Is Standard Chartered The Ultimate Retirement Share?

Published in Company Comment on 1 August 2012

Will shares in Standard Chartered help you build a FTSE-beating retirement fund?

The last five years have been tough for those in retirement. Portfolio valuations have been hammered and annuity rates have plunged. There's no sign of things improving anytime soon, either, as the eurozone and the UK economy look set to muddle through at best for some years to come.

A great way of protecting yourself from the downturn, however, is by building your retirement fund with shares of large, well-run companies that should grow their earnings steadily over the coming decades. Over time, such investments ought to result in rising dividends and inflation-beating capital growth.

In this series, I'm tracking down the UK large-caps that have the potential to beat the FTSE 100 (UKX) over the long term and support a lower-risk income-generating retirement fund.

Today, I'm going to take a look at Standard Chartered (LSE: STAN), a London-listed bank that does the vast majority of its business in Asia, the Middle East and Africa.

Unblemished record?

Standard Chartered's overseas focus means it has escaped the worst of the effects of the credit crunch and has remained profitable and focused on growth. This has helped it perform strongly against the FTSE 100 over the last 10 years:

Total Return20072008200920102011Trailing 10 yr avg.
Standard Chartered26.1%-51.0%84.8%12.4%-15.8%10.9%
FTSE 1007.4%-28.3%27.3%12.6%-2.2%6.9%

Source: Morningstar

(Total return includes both changes to the share price and reinvested dividends. These two ingredients combined are what make it possible for equity portfolios to regularly outperform cash and bonds over the long term.)

Standard Chartered's trailing 10-year average total return shows that it has delivered superior returns to the FTSE 100 despite the credit crunch; an achievement that no other UK bank, not even its Asian peer HSBC Holdings (LSE: HSBA), has managed. A sharp downturn in Asia could hurt it more than other major UK banks, but good cost control and profitability should help protect it.

What's The Score?

To help me pinpoint suitable investments, I like to score companies on key financial metrics that highlight the characteristics I look for in a retirement share. Let's see how Standard Chartered shapes up:

Year founded1969*
Market cap£36bn
Net debtn/a
Dividend Yield3.3%
5 year average financials
Operating margin23.4%
Interest covern/a
EPS growth11.0%
Dividend growth7.6%
Dividend cover2.8x

Source: Morningstar, Digital Look, Standard Chartered

*Standard Chartered was formed when Standard Bank and Chartered Bank merged. Both had been in business since the mid-19th century.

Here's how I've scored Standard Chartered on each of these criteria:

LongevityMore than 150 years of banking experience in Asia, the Middle East and Africa.5/5
Performance vs. FTSEStrong performer against the FTSE, has also avoided LIBOR and other scandals that have afflicted its UK peers.4/5
Financial strengthMore profitable than many and with diversified income.4/5
EPS growthEarnings growth is respectable and should be sustainable.4/5
Dividend growthA lower yield than some but healthy growth and sensible levels of cover.3/5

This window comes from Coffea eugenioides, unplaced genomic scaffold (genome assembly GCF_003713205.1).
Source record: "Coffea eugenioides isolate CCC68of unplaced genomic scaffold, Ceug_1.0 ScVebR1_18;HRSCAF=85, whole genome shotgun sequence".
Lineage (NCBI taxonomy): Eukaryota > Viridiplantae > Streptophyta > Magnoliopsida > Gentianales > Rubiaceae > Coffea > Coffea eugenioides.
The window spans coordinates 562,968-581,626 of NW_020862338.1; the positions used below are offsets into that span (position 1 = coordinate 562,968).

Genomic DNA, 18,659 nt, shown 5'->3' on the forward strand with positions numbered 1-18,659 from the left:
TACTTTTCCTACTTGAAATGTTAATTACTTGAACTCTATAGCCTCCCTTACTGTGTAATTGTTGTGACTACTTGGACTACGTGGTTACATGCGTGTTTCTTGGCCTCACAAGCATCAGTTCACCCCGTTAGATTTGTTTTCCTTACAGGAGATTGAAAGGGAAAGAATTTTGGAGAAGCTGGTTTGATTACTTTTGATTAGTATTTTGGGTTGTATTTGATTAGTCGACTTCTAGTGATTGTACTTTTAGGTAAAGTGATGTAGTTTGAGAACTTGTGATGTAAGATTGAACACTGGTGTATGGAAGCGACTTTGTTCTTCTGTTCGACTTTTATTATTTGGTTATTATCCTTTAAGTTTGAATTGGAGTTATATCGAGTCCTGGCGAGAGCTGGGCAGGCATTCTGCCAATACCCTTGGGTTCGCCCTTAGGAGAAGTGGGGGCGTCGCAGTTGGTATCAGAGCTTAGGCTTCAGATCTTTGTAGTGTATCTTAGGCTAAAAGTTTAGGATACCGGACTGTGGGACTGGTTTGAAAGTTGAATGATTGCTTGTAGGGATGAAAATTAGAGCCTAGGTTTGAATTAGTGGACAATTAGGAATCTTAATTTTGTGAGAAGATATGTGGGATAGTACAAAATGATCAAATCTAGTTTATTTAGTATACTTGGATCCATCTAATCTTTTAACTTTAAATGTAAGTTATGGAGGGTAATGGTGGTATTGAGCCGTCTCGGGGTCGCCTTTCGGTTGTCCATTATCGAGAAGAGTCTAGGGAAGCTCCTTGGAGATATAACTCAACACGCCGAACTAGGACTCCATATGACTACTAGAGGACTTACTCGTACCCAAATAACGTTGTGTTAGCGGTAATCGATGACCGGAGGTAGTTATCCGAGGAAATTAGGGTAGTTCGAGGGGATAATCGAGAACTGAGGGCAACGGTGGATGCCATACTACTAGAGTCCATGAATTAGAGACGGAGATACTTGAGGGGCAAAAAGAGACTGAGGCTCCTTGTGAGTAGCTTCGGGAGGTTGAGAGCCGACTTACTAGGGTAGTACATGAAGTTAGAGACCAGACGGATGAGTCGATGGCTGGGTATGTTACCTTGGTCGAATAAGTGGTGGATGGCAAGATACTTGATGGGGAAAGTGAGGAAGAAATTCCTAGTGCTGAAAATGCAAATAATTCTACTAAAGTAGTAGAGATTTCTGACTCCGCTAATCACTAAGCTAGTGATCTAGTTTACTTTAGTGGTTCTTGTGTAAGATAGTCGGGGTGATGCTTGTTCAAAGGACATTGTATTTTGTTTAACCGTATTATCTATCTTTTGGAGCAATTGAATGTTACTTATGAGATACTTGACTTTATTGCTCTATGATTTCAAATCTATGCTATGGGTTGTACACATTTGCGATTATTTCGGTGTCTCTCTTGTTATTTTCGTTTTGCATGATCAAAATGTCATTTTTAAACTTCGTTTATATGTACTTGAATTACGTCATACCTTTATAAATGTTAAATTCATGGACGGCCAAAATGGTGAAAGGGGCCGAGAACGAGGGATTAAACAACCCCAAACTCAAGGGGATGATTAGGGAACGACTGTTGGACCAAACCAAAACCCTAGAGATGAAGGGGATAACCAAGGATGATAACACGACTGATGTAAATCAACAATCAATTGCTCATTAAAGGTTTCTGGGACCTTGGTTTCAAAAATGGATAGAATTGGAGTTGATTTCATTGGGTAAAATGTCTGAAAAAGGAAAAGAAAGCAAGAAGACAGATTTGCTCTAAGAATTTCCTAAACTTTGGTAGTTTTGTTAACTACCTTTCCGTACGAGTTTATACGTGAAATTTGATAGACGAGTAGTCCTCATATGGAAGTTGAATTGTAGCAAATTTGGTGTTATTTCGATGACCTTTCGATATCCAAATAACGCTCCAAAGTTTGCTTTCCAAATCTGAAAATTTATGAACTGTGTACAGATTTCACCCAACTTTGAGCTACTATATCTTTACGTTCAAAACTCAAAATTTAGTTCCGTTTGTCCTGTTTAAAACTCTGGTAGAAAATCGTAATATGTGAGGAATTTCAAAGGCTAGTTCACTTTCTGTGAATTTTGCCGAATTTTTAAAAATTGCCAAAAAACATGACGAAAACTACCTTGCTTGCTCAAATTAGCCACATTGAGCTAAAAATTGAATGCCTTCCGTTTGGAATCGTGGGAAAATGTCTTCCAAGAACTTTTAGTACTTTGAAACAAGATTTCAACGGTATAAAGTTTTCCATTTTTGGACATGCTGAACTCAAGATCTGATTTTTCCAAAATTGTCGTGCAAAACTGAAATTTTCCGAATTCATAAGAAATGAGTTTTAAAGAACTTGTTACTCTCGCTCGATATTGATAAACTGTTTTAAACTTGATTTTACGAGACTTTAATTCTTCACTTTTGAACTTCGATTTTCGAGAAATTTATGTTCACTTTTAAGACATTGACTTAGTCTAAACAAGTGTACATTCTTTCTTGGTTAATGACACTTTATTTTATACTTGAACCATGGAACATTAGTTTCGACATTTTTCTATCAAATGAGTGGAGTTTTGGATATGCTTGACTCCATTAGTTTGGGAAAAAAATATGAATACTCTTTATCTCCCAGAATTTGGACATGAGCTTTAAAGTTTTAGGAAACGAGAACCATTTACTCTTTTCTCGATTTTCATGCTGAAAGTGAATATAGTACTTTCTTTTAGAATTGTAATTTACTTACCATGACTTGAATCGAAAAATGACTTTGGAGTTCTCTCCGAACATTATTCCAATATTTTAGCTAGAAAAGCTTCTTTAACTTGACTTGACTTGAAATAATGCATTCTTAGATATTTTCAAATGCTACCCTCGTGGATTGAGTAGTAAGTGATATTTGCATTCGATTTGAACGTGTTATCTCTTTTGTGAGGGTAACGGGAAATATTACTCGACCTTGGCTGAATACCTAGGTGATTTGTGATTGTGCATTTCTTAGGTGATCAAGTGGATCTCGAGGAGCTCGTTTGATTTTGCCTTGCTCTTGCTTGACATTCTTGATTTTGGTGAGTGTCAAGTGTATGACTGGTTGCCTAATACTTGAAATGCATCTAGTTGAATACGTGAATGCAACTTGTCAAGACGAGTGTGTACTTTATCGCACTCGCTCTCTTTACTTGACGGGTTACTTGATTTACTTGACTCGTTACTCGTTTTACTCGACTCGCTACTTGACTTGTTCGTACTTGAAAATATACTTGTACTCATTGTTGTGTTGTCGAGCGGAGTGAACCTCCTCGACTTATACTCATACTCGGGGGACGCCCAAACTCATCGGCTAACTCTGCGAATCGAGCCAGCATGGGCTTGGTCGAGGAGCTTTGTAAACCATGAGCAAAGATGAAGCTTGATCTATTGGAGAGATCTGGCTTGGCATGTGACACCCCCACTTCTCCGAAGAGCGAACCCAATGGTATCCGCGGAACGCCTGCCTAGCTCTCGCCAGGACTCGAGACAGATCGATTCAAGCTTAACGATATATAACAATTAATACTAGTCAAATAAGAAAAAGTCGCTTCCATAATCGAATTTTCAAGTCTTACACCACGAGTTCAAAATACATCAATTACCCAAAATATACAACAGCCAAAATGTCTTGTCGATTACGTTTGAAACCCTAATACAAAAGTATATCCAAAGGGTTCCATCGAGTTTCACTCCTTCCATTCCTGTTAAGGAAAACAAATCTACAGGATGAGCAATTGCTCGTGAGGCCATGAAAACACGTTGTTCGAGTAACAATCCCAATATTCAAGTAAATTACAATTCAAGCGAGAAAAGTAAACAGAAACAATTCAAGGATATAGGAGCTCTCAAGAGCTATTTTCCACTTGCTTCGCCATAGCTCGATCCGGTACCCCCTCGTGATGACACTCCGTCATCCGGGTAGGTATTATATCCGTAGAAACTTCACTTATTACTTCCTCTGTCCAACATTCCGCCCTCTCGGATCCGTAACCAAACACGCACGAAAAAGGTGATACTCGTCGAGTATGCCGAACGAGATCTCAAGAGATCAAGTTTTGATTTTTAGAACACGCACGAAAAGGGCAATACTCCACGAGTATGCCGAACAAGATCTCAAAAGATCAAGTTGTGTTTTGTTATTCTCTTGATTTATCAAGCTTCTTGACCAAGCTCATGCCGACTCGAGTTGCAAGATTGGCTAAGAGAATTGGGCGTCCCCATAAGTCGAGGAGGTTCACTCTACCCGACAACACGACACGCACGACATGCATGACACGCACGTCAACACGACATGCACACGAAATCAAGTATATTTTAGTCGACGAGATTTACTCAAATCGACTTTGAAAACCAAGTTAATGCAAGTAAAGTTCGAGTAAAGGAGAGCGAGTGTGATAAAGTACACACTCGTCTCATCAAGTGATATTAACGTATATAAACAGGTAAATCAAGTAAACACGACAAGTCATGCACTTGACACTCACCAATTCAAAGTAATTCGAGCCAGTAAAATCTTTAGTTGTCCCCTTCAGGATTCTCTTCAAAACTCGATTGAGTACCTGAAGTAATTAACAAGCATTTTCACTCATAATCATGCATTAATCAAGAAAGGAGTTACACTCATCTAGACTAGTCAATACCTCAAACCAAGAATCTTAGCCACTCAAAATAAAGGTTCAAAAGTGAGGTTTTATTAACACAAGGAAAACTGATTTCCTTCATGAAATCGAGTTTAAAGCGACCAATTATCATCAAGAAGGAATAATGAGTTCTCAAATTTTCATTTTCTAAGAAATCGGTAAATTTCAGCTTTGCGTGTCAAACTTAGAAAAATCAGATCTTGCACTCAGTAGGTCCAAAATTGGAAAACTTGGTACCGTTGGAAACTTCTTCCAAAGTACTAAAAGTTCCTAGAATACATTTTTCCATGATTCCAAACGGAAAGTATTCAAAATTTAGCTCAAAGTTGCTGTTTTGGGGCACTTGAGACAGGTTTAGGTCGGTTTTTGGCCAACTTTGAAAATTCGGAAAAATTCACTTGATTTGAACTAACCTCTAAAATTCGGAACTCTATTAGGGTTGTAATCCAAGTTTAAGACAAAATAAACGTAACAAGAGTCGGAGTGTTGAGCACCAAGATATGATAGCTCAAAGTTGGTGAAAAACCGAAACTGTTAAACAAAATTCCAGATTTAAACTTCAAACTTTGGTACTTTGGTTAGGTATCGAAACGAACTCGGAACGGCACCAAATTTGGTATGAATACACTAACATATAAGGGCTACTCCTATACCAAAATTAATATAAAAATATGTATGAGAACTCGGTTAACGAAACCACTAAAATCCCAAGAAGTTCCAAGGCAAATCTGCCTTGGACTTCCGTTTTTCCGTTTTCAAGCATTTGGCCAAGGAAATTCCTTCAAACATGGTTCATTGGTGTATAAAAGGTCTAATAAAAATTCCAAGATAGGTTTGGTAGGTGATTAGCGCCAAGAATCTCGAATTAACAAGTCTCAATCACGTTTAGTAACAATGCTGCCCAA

Total: 20/25

Standard Chartered released its interim results today and the bank's CEO Peter Sands commented that "we see some virtue in being boring." This philosophy could work well for a retirement portfolio and a score of 20/25 suggests that dull but reliable Standard Chartered could be an excellent candidate for a retirement fund portfolio.

Expert selections

Banking shares -- including Standard Chartered -- collapsed in value when the credit crunch struck in 2008. However, the warning signs were there and one investor who paid attention and sold all of his banking shares before prices fell was city manager Neil Woodford, who manages £20bn of private investors' money.

Mr Woodford's skilled and careful approach is one of the reasons that his dividend stock picks have outperformed the wider index by a staggering 305% over the last 15 years. He is still cautious about banking stocks and prefers to put his money elsewhere. At the last count, eight shares in three key sectors accounted for a massive 47% of his funds.

The good news is that you can learn about Neil Woodford's top holdings and how he generates such fantastic profits in this free Motley Fool report. Many of Mr Woodford's choices look like excellent retirement shares to me and the report explains how he chose some of his biggest holdings.

This report is completely free and I strongly recommend you download"8 Shares Held By Britain's Super Investor" today, as it is available for a limited time only.

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Further investment opportunities:

> Roland owns shares in HSBC but does not own shares in Standard Chartered. The Motley Fool owns shares in Standard Chartered.

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The opinions expressed here are those of the individual writers and are not representative of The Motley Fool. If you spot any comments that are unsuitable hit the flag to alert our moderators.

alarmbells 01 Aug 2012 , 6:46pm

Roland, dear boy. Today this, yesterday BP. At this rate you'll have discussed every blooming share in the index within a few months. Spare us the crud, get straight to the point and discuss the flaming shares that are the ULTIMATE RETIREMENT SHARE(S). In fact why call this series the ultimate retirement sharE when the conclusions are that either it does or doesn't form part of a portfolio of SHARES - not share.

ealesd 07 Aug 2012 , 2:02pm

Great timing I must say...

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